What you need to know about a self-managed super fund

Asking yourself how to set up an SMSF? Read this first.

Everyone has a superfund, but not everyone has their own superfund. Setting up a self-managed super fund (SMSF) gives you control over how your super is working for you. While you still can’t access the money before you retire, once you reach retirement, the benefits are huge. There are many restrictions on exactly how you can operate a superfund.

Here are some of the main aspects you need to know if you’re thinking about starting your own superfund.

You can only have four members

All members are trustees of the fund (unless you have a corporate trustee in which case all members need to be directors of the corporate trustee) and are responsible for the operation of the fund.

You can’t withdraw it until retirement

Like all superfunds, your money is there until you reach retirement age. It can’t be withdrawn early as emergency funds or as a cash backup for big purchases. The point of a superfund is to invest your funds and build wealth for retirement so none of the funds during the accumulation phase can be used for personal purposes. You also cannot utilise any of the assets of the fund for personal use.

The one exception to this rule is if your SMSF purchases a commercial property and rents it out to your business at a market related rental. We have experience advising clients and helping them set this up successfully. Get in touch if you’d like to know more.

You get access to discounted tax rates

SMSFs are looked at favourably when it comes to tax. All members are taxed at 15% of their net income until they reach retirement age. One third of any capital gain is also not taxable. The biggest tax advantage is when you reach retirement age. The SMSF does not pay any tax on the portion of the net income, including capital gains, funding your retirement benefit and your pension is also tax-free.

From 1 July 2017 there is a limit of $1.6m you can transfer and hold in tax-free “retirement phase accounts”. This is known as the “transfer balance cap”. The income on the excess above this will get taxed at 15%.

There are two types of contributions

Generally you can contribute to your superfund at any time (providing you meet certain conditions) and your contributions fall into one of two categories: concessional and non-concessional. Concessional contributions count towards the SMSF taxable income and are tax deductible in your personal tax return (or by your employer in the case of super guarantee on your wage), while non-concessional contributions aren’t.

Contributions have caps

Concessional contributions are capped at $25,000 per financial year for all members as of 1 July 2017. This includes the 9.5% super guarantee paid by your employer on wages. A bring forward provision has been introduced from 1 July 2018 for members whose total super  balance is less than $500,000 on 30 June of the previous financial year. If you did not contribute your full $25,000 cap for a year, you can carry forward the shortfall for up to 5 years and contribute this shortfall as well as the current year cap of $25,000.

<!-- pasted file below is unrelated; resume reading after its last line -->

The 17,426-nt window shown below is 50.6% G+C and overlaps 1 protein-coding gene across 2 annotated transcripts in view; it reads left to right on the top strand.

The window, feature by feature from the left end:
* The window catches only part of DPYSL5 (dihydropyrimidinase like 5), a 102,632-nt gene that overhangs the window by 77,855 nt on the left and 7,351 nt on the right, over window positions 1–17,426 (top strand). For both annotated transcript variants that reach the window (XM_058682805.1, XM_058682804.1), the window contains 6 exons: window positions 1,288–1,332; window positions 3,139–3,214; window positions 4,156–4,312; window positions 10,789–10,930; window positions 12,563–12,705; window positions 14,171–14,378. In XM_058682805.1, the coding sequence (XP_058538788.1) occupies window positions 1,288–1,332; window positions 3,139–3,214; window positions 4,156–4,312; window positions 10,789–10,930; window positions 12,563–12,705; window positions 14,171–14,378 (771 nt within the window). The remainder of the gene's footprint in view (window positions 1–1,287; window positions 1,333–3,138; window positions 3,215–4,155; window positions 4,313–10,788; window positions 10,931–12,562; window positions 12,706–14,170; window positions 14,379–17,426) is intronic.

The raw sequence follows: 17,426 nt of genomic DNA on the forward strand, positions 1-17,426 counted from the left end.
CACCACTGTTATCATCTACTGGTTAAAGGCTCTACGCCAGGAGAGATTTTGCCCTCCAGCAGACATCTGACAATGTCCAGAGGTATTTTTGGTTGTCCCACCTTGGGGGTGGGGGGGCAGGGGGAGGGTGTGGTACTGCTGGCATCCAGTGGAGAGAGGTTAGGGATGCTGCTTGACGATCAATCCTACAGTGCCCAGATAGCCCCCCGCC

From 1 July 2017 non-concessional contributions are capped at $100,000 per financial year for members 65 years and over, but under 75 years as long as they meet the work test.

For the 2020-21 financial year onwards, you no longer need to meet the work test or work test exemption criteria if you are 65 or 66 years old. You can still make non-concessional contributions if you are 67–74 years old and meet the work test or satisfy the work test exemption criteria. For members under 65, they can contribute $100,000 per year or $300,000 over a three-year period.

Please note that once the value of your investment in super reaches your $1.6m cap, you cannot make any more non-concessional contributions into super. Concessional contributions can still be made.

But be aware: exceeding a contribution cap will result in heavy penalties from the ATO.

Purchasing property through SMSF

You can purchase property through your super as long as it is not for personal use, the exception being commercial property rented to your business at market related rates.

You can also borrow through your SMSF to fund the purchase of the property but there are very strict rules. There are only a limited number of banks who will lend money to SMSFs due to the amount of regulations they need to conform to. These loans are known as “Limited Recourse Borrowing Arrangements” (LRBAs) as the bank only has recourse against the property and not any other assets of the fund. They therefore require a higher deposit and generally the interest rate charged is also higher than on a home loan.

Should you start an SMSF?

This article touches on some of the main aspects of starting and running an SMSF. However, in reality, it is much more complicated. The ATO recommends that between all the members you have a total of at least $200,000 in super before starting a SMSF. This is due to the accounting and audit fees incurred. With that balance it starts becoming economical to have a SMSF. The larger the balance in super, the more economical it is, as the fees do not increase in proportion to the asset value.

If you’re interested in a self-managed super fund, make sure you get professional advice before embarking on this journey. You can visit the ATO’s website, or if you prefer a personal touch, contact us. At Teamwork Accounting our Accountants and Financial Planners, Partners Wealth Group, can help you set up and manage your SMSF for the best results.